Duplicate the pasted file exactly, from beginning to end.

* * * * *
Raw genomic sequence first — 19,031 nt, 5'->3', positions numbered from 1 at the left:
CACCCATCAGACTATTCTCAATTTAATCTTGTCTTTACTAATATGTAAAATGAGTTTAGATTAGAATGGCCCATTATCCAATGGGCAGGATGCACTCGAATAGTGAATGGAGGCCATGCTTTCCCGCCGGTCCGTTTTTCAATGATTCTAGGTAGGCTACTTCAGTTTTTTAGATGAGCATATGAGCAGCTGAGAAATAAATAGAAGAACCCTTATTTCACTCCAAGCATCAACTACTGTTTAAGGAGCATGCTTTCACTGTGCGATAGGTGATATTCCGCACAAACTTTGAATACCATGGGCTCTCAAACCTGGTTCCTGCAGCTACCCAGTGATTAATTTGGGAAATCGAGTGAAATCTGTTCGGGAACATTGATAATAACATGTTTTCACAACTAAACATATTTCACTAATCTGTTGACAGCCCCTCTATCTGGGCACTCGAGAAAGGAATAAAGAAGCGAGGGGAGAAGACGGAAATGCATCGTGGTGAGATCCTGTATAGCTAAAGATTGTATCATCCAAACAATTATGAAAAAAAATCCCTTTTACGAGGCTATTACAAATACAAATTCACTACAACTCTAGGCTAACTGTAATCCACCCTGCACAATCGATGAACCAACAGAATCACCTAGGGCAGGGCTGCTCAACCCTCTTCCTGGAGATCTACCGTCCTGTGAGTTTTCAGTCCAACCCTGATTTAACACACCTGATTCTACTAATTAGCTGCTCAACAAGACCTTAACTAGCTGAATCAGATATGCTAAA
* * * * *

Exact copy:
Raw genomic sequence first — 19,031 nt, 5'->3', positions numbered from 1 at the left:
CACCCATCAGACTATTCTCAATTTAATCTTGTCTTTACTAATATGTAAAATGAGTTTAGATTAGAATGGCCCATTATCCAATGGGCAGGATGCACTCGAATAGTGAATGGAGGCCATGCTTTCCCGCCGGTCCGTTTTTCAATGATTCTAGGTAGGCTACTTCAGTTTTTTAGATGAGCATATGAGCAGCTGAGAAATAAATAGAAGAACCCTTATTTCACTCCAAGCATCAACTACTGTTTAAGGAGCATGCTTTCACTGTGCGATAGGTGATATTCCGCACAAACTTTGAATACCATGGGCTCTCAAACCTGGTTCCTGCAGCTACCCAGTGATTAATTTGGGAAATCGAGTGAAATCTGTTCGGGAACATTGATAATAACATGTTTTCACAACTAAACATATTTCACTAATCTGTTGACAGCCCCTCTATCTGGGCACTCGAGAAAGGAATAAAGAAGCGAGGGGAGAAGACGGAAATGCATCGTGGTGAGATCCTGTATAGCTAAAGATTGTATCATCCAAACAATTATGAAAAAAAATCCCTTTTACGAGGCTATTACAAATACAAATTCACTACAACTCTAGGCTAACTGTAATCCACCCTGCACAATCGATGAACCAACAGAATCACCTAGGGCAGGGCTGCTCAACCCTCTTCCTGGAGATCTACCGTCCTGTGAGTTTTCAGTCCAACCCTGATTTAACACACCTGATTCTACTAATTAGCTGCTCAACAAGACCTTAACTAGCTGAATCAGATATGCTAAA